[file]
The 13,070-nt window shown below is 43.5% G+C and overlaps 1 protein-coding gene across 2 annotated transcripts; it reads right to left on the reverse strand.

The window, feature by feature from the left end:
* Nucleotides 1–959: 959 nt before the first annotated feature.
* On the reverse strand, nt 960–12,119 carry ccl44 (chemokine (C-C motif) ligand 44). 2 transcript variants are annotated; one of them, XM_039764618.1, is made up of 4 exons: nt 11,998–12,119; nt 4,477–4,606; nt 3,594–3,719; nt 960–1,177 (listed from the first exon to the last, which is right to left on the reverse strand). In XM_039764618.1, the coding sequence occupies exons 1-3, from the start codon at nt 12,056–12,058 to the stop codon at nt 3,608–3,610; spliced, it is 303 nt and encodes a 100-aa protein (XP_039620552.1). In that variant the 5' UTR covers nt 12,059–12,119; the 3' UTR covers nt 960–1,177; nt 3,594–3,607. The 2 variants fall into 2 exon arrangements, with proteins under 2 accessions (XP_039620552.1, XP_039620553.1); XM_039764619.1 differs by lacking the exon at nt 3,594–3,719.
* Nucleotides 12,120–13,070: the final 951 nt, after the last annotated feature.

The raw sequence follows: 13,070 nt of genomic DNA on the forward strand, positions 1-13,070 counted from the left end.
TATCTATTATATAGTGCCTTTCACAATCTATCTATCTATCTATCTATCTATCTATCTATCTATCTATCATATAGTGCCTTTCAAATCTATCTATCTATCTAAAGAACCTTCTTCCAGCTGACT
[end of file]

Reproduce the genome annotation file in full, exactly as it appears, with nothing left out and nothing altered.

The 13,070-nt window shown below is 43.5% G+C and overlaps 1 protein-coding gene across 2 annotated transcripts; it reads right to left on the reverse strand.

The window, feature by feature from the left end:
* Nucleotides 1–959: 959 nt before the first annotated feature.
* On the reverse strand, nt 960–12,119 carry ccl44 (chemokine (C-C motif) ligand 44). 2 transcript variants are annotated; one of them, XM_039764618.1, is made up of 4 exons: nt 11,998–12,119; nt 4,477–4,606; nt 3,594–3,719; nt 960–1,177 (listed from the first exon to the last, which is right to left on the reverse strand). In XM_039764618.1, the coding sequence occupies exons 1-3, from the start codon at nt 12,056–12,058 to the stop codon at nt 3,608–3,610; spliced, it is 303 nt and encodes a 100-aa protein (XP_039620552.1). In that variant the 5' UTR covers nt 12,059–12,119; the 3' UTR covers nt 960–1,177; nt 3,594–3,607. The 2 variants fall into 2 exon arrangements, with proteins under 2 accessions (XP_039620552.1, XP_039620553.1); XM_039764619.1 differs by lacking the exon at nt 3,594–3,719.
* Nucleotides 12,120–13,070: the final 951 nt, after the last annotated feature.

The raw sequence follows: 13,070 nt of genomic DNA on the forward strand, positions 1-13,070 counted from the left end.
TATCTATTATATAGTGCCTTTCACAATCTATCTATCTATCTATCTATCTATCTATCTATCTATCTATCATATAGTGCCTTTCAAATCTATCTATCTATCTAAAGAACCTTCTTCCAGCTGACT